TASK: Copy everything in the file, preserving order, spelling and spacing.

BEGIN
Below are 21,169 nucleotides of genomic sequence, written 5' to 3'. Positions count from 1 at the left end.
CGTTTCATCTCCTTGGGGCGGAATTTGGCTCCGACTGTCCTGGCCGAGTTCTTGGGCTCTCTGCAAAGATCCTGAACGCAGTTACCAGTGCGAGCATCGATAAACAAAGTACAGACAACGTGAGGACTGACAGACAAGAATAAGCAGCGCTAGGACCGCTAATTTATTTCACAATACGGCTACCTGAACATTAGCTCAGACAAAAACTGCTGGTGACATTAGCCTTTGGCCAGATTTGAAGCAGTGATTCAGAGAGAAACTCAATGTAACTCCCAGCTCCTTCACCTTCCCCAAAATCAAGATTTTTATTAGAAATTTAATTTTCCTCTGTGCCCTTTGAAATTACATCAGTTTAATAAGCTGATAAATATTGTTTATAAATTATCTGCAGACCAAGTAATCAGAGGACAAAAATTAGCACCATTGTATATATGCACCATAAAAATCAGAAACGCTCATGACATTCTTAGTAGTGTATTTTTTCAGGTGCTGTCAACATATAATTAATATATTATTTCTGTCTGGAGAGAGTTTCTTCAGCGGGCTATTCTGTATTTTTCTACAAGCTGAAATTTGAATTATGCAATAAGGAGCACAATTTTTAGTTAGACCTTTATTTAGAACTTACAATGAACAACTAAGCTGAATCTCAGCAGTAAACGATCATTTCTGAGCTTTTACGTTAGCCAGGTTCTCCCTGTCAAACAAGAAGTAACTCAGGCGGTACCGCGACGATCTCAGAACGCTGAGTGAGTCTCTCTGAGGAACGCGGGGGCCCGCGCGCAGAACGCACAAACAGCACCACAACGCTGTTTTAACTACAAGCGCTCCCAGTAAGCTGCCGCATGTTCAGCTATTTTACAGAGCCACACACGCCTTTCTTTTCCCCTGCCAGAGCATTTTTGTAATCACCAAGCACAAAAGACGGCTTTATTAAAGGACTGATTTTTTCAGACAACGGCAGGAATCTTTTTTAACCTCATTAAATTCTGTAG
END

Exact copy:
Below are 21,169 nucleotides of genomic sequence, written 5' to 3'. Positions count from 1 at the left end.
CGTTTCATCTCCTTGGGGCGGAATTTGGCTCCGACTGTCCTGGCCGAGTTCTTGGGCTCTCTGCAAAGATCCTGAACGCAGTTACCAGTGCGAGCATCGATAAACAAAGTACAGACAACGTGAGGACTGACAGACAAGAATAAGCAGCGCTAGGACCGCTAATTTATTTCACAATACGGCTACCTGAACATTAGCTCAGACAAAAACTGCTGGTGACATTAGCCTTTGGCCAGATTTGAAGCAGTGATTCAGAGAGAAACTCAATGTAACTCCCAGCTCCTTCACCTTCCCCAAAATCAAGATTTTTATTAGAAATTTAATTTTCCTCTGTGCCCTTTGAAATTACATCAGTTTAATAAGCTGATAAATATTGTTTATAAATTATCTGCAGACCAAGTAATCAGAGGACAAAAATTAGCACCATTGTATATATGCACCATAAAAATCAGAAACGCTCATGACATTCTTAGTAGTGTATTTTTTCAGGTGCTGTCAACATATAATTAATATATTATTTCTGTCTGGAGAGAGTTTCTTCAGCGGGCTATTCTGTATTTTTCTACAAGCTGAAATTTGAATTATGCAATAAGGAGCACAATTTTTAGTTAGACCTTTATTTAGAACTTACAATGAACAACTAAGCTGAATCTCAGCAGTAAACGATCATTTCTGAGCTTTTACGTTAGCCAGGTTCTCCCTGTCAAACAAGAAGTAACTCAGGCGGTACCGCGACGATCTCAGAACGCTGAGTGAGTCTCTCTGAGGAACGCGGGGGCCCGCGCGCAGAACGCACAAACAGCACCACAACGCTGTTTTAACTACAAGCGCTCCCAGTAAGCTGCCGCATGTTCAGCTATTTTACAGAGCCACACACGCCTTTCTTTTCCCCTGCCAGAGCATTTTTGTAATCACCAAGCACAAAAGACGGCTTTATTAAAGGACTGATTTTTTCAGACAACGGCAGGAATCTTTTTTAACCTCATTAAATTCTGTAG